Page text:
Ireland Debates the Limits of Austerity

No new ground in this Reuters report, but it’s a worthy summary of the current situation in Ireland, and perhaps a guide to the debates to come.

By Stephen Kinsella

Senior Lecturer in Economics at the University of Limerick.

18 replies on “Ireland Debates the Limits of Austerity”

Over in Greece this week for a cheap and dirty package. The limits to austerity are showing here. I have been told about the *german* company that owns the airport that has never paid vat (by which I took it the very nice person I was speaking to did not pay their own tax), that outstanding german wartime debts outstrip current greek debts, and how german soldiers printed their own money and and demanded change in drachmas during the war, and a property tax of between EU4.00 and EU10.00 per square metre. I am told that the weather may be unusually hot now but it is going to be an even hotter winten. A day on the beach listening to Pete Seger fitted in perfectly (“Which Side are You On”, “We shall overcome”, “This land is our land”, “little boxes”, “Wimoweh”)

I am showing my complete ignorance of the public sector here.

303,500 work in the public sector? What on earth do they all do? Surely they can’t all be economics lecturers 😉

What % of the Irish workforce does that (303,500) represent?


The germans defaulted on their debt in the early 1950 so the Greeks have zero chance of reparations.

From the article:

“IMPACT even opposes wage reductions for the higher paid public servants, saying that before the cutbacks, only 15 percent of public workers earned more than 60,000 euros annually. ”

We need to define ‘austerity’. Whatever else austerity is, it should not seek to protect people whose incomes are over twice the average industrial wage.

Any protests that seeks to protect such people form income cuts, or from increases in income tax, are in reality calls for the impoverishment of the already poor. Because if the better off refuse to shoulder the burden as they are doing, then the axe will fall on those already poor.

It is the attitude of the well off that makes Ireland a ‘miserable little country’.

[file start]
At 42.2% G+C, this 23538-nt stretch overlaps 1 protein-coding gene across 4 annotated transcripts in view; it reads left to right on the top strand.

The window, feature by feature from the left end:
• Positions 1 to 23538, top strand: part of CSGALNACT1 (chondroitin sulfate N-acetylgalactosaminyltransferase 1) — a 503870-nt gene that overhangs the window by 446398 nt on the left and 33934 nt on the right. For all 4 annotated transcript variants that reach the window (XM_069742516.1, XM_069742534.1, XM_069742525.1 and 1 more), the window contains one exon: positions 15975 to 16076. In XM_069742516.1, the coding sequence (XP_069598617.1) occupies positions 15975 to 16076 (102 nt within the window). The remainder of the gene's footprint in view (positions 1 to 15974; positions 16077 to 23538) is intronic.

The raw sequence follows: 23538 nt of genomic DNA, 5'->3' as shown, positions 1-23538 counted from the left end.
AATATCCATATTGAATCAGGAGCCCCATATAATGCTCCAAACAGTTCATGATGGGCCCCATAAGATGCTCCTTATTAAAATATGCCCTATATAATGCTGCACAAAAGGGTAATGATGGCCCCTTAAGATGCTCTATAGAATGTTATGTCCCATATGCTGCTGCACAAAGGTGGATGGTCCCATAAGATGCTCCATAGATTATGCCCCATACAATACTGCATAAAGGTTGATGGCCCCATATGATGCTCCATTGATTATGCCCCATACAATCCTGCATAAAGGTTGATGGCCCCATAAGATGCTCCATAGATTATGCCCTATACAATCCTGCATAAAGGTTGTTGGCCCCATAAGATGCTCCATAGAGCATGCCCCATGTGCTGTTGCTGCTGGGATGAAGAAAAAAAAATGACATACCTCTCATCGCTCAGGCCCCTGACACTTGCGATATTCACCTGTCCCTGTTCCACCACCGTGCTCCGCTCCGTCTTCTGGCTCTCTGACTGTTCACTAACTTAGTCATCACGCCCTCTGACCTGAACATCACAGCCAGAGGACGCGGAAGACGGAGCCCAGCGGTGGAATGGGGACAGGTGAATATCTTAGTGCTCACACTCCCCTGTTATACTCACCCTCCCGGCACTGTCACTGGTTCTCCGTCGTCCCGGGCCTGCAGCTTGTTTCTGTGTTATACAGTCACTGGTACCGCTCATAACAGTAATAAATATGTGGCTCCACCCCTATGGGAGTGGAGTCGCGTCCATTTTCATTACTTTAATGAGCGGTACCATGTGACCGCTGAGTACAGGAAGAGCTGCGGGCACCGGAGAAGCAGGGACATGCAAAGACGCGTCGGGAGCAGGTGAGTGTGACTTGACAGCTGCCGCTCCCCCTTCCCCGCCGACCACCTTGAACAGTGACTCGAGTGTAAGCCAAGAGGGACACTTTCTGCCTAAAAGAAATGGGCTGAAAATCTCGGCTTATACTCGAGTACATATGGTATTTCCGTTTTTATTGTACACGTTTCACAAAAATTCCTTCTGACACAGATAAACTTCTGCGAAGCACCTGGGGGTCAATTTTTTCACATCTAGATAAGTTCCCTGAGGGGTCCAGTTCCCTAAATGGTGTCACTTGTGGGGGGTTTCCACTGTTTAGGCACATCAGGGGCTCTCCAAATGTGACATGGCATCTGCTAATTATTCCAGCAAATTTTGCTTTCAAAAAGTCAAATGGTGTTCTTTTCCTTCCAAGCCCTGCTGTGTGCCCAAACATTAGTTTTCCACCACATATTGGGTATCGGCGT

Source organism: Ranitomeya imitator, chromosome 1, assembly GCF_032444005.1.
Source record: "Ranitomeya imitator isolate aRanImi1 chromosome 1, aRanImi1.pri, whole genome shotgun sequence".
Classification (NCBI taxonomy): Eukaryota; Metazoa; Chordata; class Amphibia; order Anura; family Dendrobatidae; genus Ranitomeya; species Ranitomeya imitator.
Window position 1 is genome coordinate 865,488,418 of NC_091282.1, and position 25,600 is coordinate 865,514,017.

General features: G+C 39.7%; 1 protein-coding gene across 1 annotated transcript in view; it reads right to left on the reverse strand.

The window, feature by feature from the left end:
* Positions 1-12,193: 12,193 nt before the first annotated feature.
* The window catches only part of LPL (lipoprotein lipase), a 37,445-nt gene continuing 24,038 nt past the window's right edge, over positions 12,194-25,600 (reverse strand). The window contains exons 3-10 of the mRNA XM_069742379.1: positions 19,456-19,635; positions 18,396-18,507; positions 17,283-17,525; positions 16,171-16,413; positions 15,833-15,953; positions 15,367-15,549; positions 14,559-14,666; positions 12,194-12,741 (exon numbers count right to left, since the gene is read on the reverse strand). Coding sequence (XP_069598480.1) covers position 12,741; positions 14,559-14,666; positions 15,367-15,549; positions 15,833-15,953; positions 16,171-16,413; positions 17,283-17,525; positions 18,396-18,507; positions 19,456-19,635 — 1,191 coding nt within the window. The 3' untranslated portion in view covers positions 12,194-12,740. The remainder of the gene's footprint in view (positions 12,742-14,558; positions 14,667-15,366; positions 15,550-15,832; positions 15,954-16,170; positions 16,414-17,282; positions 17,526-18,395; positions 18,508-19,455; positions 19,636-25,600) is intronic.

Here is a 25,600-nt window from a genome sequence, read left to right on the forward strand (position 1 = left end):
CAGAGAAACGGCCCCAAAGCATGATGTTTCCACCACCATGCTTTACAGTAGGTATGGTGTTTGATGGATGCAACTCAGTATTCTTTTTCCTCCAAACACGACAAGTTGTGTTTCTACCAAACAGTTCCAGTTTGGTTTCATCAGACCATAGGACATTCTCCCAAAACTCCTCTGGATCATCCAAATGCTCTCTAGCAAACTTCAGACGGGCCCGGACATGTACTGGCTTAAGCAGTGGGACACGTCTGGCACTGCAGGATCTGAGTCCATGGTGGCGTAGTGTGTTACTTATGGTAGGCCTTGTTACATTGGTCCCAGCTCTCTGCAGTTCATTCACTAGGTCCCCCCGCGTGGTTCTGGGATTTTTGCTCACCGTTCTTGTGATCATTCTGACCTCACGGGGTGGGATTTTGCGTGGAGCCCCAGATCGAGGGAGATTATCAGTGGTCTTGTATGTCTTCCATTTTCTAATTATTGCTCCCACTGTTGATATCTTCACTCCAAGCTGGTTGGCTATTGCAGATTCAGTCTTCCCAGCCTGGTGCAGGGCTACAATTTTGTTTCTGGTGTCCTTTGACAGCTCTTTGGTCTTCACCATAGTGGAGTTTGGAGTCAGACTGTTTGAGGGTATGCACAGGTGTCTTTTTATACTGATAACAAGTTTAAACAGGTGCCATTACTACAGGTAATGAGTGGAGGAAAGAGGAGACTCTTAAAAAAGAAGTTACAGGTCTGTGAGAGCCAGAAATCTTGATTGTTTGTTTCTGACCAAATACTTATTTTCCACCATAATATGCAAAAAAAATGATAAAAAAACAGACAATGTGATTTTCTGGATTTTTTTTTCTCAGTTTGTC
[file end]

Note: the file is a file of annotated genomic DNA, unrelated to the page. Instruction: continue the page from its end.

@tullmcadoo, zhou:
on the london claims conference 1953 Germany reached an agreement with all relevant parties and paid down its debt due until 1973.
No default, and no greek claims. The tranche due after reunification was paid down until 2003. To discover such claims 60 years later, a little bit delusional, isnt it ?

Greece has already gotten 20 Marshall plans over the last 30 years from the EU. Greece is the text book example of all times, that throwing more money against problems makes things only worse.

Now the electrician union wants to decide which taxes are paid or not. Next thing is that the insanity asylum inmates want to vote on the director

P15 has a section on contingent liabilities, which the EU (and DSK’s IMF) could have borne in mind in the spring of 2010, and which the German constitutional court paid such close attention to last week.

The first annex assesses DSA in selected countries prior to 2009, including Ireland 2007. The realised figures of course were very different. Rather than the faulting the IMF, I’d see this as a reminder that governments need to follow sensible policies, and that no one could have foreseen the giant contingent – soon to be real – liabilities that the incumbent government of the time took on.

@Ciarán O’Hagan

Don’t overdo it on the day job. I hear the IMF are recruiting … business must be booming. Won’t mention La Tribune ce matin. Stay cool …

“no one could have foreseen the giant contingent – soon to be real – liabilities that the incumbent government of the time took on.

The Greenspan defence. nobody could have predicted it.
HRH the Queen of england wouldn’t take that for an answer.

Marxists have been writing about debt since Ronald Reagan took over.
Ann Pettifor wrote “the coming first world debt crisis” in 2006.

She sent this latter to the Guardian in September 2008

“Robert Reich calls for “new regulations related to disclosure” (The £700bn question, September 26). This suggestion proposes closing the door fully 30 years after the herd of Wall Street bulls has escaped. And it would do no good, for the real point is this: Wall Street and the City – ie the whole of the finance sector – cannot disclose what it does not know. And regulators – central bankers and politicians – cannot regulate the unknown.
We are in this mess because regulators allowed investment banks to use sound financial products – solid bricks-and-mortar mortgages, credit-card loans and loans to the productive sector – to create a tottering tower of artificial products, far removed from the reliable income streams generated by those good people and businesses paying their mortgages, loans and credit-card bills. This tower of financial products, now teetering above a shaky housing market, is known as “unfunded”. A straightforward mortgage is funded – at least until default. These fancy liabilities are not – yet our regulators, including the Bank of England, tolerated their creation.
At the end of 2007, the US Federal Reserve estimated financial sector debt at 110% of US GDP, or $15.4tn. It was 63% just 10 years ago. The trouble is we can’t be sure of this number, as much of this debt, or these liabilities, are either fraudulently hidden, or else buried in incomprehensibly complex computer models. That is why there is no trust in this business.